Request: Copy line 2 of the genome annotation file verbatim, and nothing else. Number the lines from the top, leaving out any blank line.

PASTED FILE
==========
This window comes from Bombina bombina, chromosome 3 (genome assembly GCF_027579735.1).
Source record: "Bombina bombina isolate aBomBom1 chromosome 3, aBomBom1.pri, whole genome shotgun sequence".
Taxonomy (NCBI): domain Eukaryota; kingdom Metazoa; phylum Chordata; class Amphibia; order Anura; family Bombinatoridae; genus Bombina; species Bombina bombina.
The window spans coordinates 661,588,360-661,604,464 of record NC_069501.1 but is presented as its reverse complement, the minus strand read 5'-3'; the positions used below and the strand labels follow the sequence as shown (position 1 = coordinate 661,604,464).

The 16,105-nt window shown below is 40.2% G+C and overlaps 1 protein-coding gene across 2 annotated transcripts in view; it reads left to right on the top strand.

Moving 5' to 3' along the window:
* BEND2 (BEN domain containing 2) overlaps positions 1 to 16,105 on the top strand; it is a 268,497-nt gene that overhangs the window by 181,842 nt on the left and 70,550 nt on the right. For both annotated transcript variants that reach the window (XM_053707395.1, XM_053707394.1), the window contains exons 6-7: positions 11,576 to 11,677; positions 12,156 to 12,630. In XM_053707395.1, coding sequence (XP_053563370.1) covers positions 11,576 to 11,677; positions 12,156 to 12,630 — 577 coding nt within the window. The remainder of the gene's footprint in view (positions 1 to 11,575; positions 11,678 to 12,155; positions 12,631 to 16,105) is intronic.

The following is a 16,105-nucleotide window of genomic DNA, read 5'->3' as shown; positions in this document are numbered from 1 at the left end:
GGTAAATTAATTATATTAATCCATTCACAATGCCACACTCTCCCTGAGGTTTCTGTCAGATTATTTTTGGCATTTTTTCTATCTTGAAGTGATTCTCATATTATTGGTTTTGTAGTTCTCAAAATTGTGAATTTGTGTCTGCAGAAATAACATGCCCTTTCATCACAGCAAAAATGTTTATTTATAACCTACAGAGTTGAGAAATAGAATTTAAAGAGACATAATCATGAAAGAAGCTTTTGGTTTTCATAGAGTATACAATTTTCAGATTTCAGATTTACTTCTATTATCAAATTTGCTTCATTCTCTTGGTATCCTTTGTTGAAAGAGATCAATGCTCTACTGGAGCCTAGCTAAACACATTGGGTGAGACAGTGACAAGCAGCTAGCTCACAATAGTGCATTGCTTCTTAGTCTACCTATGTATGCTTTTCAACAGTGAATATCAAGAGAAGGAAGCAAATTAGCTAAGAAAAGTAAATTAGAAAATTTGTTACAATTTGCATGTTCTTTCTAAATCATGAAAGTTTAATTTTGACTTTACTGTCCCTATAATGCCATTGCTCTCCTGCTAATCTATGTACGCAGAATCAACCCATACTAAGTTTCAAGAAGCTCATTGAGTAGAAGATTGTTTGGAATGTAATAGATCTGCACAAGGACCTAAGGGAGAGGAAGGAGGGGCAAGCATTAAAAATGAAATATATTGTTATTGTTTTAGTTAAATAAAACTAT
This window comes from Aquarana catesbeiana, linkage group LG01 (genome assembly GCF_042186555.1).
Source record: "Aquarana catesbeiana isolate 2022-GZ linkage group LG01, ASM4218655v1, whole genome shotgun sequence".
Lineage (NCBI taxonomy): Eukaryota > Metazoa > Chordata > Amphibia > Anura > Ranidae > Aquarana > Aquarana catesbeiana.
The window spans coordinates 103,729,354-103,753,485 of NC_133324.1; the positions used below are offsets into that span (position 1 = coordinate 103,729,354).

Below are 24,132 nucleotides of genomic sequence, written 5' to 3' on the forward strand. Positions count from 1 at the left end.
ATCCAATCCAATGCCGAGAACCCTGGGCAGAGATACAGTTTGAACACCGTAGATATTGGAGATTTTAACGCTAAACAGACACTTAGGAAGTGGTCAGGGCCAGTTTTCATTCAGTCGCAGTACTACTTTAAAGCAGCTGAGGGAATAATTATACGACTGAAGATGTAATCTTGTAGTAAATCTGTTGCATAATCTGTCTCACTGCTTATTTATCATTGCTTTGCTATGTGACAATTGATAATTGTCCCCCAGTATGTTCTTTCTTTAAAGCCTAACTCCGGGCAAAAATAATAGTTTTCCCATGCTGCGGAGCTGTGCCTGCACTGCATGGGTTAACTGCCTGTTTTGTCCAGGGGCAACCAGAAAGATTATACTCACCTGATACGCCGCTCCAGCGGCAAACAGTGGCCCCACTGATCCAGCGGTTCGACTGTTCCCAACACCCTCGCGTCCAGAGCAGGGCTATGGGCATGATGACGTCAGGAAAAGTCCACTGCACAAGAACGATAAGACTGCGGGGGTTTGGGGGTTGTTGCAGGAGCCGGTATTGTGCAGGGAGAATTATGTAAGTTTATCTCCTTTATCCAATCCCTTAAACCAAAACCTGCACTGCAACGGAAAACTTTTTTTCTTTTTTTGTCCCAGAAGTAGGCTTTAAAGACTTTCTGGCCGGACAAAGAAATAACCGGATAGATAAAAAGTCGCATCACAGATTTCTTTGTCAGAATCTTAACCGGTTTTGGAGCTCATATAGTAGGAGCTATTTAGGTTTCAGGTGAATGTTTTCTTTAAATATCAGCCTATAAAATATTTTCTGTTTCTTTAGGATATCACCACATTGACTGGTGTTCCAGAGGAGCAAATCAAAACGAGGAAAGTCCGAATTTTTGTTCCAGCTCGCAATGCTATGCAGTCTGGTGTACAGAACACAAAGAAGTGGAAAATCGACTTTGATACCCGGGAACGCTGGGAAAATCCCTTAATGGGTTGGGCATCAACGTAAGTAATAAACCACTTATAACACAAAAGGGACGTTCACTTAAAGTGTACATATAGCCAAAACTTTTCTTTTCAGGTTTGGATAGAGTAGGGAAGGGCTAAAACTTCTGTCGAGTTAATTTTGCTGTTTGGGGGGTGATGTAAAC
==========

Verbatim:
Source record: "Bombina bombina isolate aBomBom1 chromosome 3, aBomBom1.pri, whole genome shotgun sequence".